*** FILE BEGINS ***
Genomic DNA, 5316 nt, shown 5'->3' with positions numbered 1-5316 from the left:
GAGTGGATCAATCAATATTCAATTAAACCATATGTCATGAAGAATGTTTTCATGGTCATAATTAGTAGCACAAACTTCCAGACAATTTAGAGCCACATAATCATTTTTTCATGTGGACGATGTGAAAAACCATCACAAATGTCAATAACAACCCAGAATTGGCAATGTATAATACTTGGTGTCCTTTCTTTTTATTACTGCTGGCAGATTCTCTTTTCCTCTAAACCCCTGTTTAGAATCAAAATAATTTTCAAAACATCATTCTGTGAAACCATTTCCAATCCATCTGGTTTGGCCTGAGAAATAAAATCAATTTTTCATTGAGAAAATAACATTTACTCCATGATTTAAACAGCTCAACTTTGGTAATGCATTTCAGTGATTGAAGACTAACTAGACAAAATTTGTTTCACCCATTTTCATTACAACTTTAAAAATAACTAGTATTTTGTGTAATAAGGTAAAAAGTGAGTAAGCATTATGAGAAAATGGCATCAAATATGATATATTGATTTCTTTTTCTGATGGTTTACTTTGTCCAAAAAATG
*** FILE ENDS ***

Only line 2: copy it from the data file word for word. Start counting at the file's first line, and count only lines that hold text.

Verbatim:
GAGTGGATCAATCAATATTCAATTAAACCATATGTCATGAAGAATGTTTTCATGGTCATAATTAGTAGCACAAACTTCCAGACAATTTAGAGCCACATAATCATTTTTTCATGTGGACGATGTGAAAAACCATCACAAATGTCAATAACAACCCAGAATTGGCAATGTATAATACTTGGTGTCCTTTCTTTTTATTACTGCTGGCAGATTCTCTTTTCCTCTAAACCCCTGTTTAGAATCAAAATAATTTTCAAAACATCATTCTGTGAAACCATTTCCAATCCATCTGGTTTGGCCTGAGAAATAAAATCAATTTTTCATTGAGAAAATAACATTTACTCCATGATTTAAACAGCTCAACTTTGGTAATGCATTTCAGTGATTGAAGACTAACTAGACAAAATTTGTTTCACCCATTTTCATTACAACTTTAAAAATAACTAGTATTTTGTGTAATAAGGTAAAAAGTGAGTAAGCATTATGAGAAAATGGCATCAAATATGATATATTGATTTCTTTTTCTGATGGTTTACTTTGTCCAAAAAATG